They were the drugs that were supposed to save the U.S. tens of billions of dollars.
“Biosimilars” are near-copies of complex and expensive biologic drugs to treat cancer, rare diseases and autoimmune disorders like rheumatoid arthritis and colitis. But U.S. sales have been so limited that their future is in doubt. Already, one company has scrapped nearly all its biosimilar development.
Worst-case scenario? Drugmakers could abandon biosimilar development, and makers of original biologic drugs could keep raising their six-figure-a-year prices. Two years ago, the independent policy research group RAND Health predicted biosimilars would save the U.S. roughly $54 billion from 2017 through 2026. That’s looking optimistic.
“This is a make-or-break period,” said Dr. Scott Gottlieb, who led the Food and Drug Administration until April. “My fear is that some of the biosimilar-makers … will say, ‘We’ll just go back to doing other things,” ’ and other drugmakers won’t enter the niche.
Leigh Purvis, AARP’s director of health services research, said the original biologic drugmakers “could kill this market before it ever takes off, and we desperately need it.”
Biosimilars are akin to generic drugs, but true generics aren’t possible with biologic drugs. Pills are easily duplicated by mixing chemicals. Getting a generic version of a brand-name pill approved requires spending about $2 million and two years to conduct lab tests. Manufacturing costs just pennies a pill.
Biologics, on the other hand, are made by manipulating living cells to produce a protein. They treat disorders often caused by faulty genes or immune systems, and they must be injected or delivered by infusion.
The complex process needed to grow and purify the proteins means a copycat biosimilar will never be identical to the original drug. But it also can’t have “clinically meaningful” differences. Getting approval can take five to nine years of lab and patient testing, and costs more than $100 million.
A decade ago, Congress passed a law meant to encourage development of cheaper biosimilars. But the makers of the originals have fought to block rivals — with successive patents, lawsuits and rebates to insurers.
The result? Even drugmakers with the expertise and resources to produce biosimilars are mostly thwarted. In the U.S., that is.
In Europe, monopoly-protecting patents generally don’t last as long as in the U.S. and government-run health systems have favored biosimilars in exchange for discounts.
Biosimilars hit Europe in 2006. Now 54 are available at discounts up to 80%.
In the U.S., the FDA has approved 24 biosimilars, nearly all since 2015. Just 11 of them are for sale, generally at 15% to 35% below the original drug’s price. Those discounts are easily matched by original biologic makers.
Biosimilars have been approved in the U.S. for five biologic bestsellers on the market as long as 22 years: Humira and Enbrel, for rheumatoid arthritis, psoriasis and other autoimmune disorders, and the cancer drugs Herceptin, Rituxan and Avastin. However, their biosimilars can’t be sold in the U.S. due to litigation and multiple, monopoly-extending patents.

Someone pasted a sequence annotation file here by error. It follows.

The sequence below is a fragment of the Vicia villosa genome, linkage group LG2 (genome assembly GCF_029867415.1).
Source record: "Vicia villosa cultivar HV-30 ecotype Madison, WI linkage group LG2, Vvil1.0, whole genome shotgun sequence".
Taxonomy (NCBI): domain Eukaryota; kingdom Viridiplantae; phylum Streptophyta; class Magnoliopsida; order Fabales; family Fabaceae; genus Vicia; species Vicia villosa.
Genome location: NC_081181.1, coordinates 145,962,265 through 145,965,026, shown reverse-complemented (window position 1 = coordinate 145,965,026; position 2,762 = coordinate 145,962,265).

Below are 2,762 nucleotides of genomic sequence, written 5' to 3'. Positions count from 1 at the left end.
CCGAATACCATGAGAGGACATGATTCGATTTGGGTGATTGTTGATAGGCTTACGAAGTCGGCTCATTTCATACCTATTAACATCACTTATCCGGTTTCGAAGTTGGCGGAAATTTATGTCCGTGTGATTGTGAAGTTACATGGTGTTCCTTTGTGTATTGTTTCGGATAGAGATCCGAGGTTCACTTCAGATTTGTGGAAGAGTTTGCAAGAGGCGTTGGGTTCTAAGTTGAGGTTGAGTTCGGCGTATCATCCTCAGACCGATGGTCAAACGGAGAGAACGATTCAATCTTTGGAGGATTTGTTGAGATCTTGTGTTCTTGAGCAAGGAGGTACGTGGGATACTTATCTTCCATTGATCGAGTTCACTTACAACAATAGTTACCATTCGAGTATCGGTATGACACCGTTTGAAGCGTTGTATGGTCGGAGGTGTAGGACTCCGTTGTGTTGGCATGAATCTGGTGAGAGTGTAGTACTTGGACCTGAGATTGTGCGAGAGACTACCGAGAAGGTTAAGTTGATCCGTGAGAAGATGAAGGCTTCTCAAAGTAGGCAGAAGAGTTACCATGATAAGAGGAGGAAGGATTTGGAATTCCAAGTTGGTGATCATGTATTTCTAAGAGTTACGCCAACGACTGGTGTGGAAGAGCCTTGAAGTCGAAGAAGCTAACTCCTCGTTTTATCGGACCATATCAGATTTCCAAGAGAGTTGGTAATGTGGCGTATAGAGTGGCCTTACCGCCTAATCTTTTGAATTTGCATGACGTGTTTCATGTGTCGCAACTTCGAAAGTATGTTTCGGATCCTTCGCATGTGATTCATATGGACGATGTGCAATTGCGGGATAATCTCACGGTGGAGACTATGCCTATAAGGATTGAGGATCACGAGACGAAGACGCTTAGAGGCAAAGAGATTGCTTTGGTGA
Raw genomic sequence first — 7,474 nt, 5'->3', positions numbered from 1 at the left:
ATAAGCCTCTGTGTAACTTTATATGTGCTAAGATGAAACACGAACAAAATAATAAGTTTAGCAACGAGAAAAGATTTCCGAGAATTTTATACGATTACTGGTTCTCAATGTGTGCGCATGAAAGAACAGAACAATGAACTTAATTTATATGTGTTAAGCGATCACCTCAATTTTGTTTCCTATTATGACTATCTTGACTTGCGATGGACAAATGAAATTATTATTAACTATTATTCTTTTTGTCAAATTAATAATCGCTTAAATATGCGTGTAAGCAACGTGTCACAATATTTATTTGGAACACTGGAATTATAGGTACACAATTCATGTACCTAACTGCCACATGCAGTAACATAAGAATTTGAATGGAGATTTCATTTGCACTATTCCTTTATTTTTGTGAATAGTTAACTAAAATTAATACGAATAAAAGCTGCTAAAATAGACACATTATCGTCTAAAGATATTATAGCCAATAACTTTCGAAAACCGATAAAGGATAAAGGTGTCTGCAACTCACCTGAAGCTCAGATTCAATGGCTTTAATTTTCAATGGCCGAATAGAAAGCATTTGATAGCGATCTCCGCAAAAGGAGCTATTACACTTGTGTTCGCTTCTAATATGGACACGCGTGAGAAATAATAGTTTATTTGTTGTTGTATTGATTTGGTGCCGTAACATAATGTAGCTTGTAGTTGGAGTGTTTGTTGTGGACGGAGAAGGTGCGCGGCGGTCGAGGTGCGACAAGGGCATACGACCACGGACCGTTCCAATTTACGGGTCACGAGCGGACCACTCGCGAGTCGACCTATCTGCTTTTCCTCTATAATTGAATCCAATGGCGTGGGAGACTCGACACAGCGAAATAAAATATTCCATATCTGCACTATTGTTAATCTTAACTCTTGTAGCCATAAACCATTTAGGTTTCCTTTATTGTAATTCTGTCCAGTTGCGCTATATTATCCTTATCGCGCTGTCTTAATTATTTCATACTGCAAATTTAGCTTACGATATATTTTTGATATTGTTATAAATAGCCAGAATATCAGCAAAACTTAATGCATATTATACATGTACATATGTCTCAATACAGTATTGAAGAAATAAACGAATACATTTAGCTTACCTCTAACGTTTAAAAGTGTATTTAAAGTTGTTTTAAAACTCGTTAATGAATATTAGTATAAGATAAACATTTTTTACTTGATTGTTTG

The brands have monthly list prices of more than $5,000 to nearly $13,000. Health plans pay less, but even well-insured patients must pay a big portion.
Drugmakers have been harnessing scientific advances to create targeted biologic drugs, many for cancer and rare conditions without good treatments. Their executives predicted insurers wouldn’t balk at high prices because the patient numbers aren’t big.
But as more people took biologic drugs and companies increased prices every year, insurers and middlemen called prescription benefit managers limited patients’ access. They also set high co-payments.
Biosimilars were seen as financial salvation. But given their limited sales to date, the FDA is trying to enable faster approval. In May, it issued guidelines to enable biosimilar-makers to show their products are interchangeable with an original biologic. Pharmacies then could substitute a biosimilar for a brand-name biologic.
A report by a biosimilars trade group estimated the U.S. health system lost $7.6 billion in possible savings since 2015 due to patent walls delaying sales of approved biosimilars.
In October, biosimilar versions of the most lucrative drug, Humira, hit Europe. Humira, which treats psoriasis, rheumatoid arthritis and other autoimmune disorders, launched 17 years ago and brought maker AbbVie $20 billion in 2018 sales, two-thirds from the U.S.
Seven drugmakers have Humira biosimilars approved or awaiting approval in the U.S., but none are expected soon. AbbVie sued each rival to block sales. All seven companies eventually settled, agreeing to pay AbbVie royalties so they can start selling biosimilar versions — in 2023.
Meanwhile, AbbVie has raised Humira’s U.S. monthly list price from $1,524 in 2009 to $5,174, according to figures from health data firm Elsevier.
Makers of Avastin, Herceptin, Rituxan and Enbrel likewise raised their list prices 50% to 200% over that decade.
Even if access improves, few patients will see big savings, said Michael Kleinrock, research director at IQVIA. Insurers and prescription benefit managers will get those.
He also sees bigger problems: Only about 20 biologic drugs have the billions in annual sales making it worthwhile to develop biosimilar rivals. And biosimilars of drugs created years ago will lose favor as next-generation biologics arrive.
He said, “If there’s less reward, there’s less incentive.”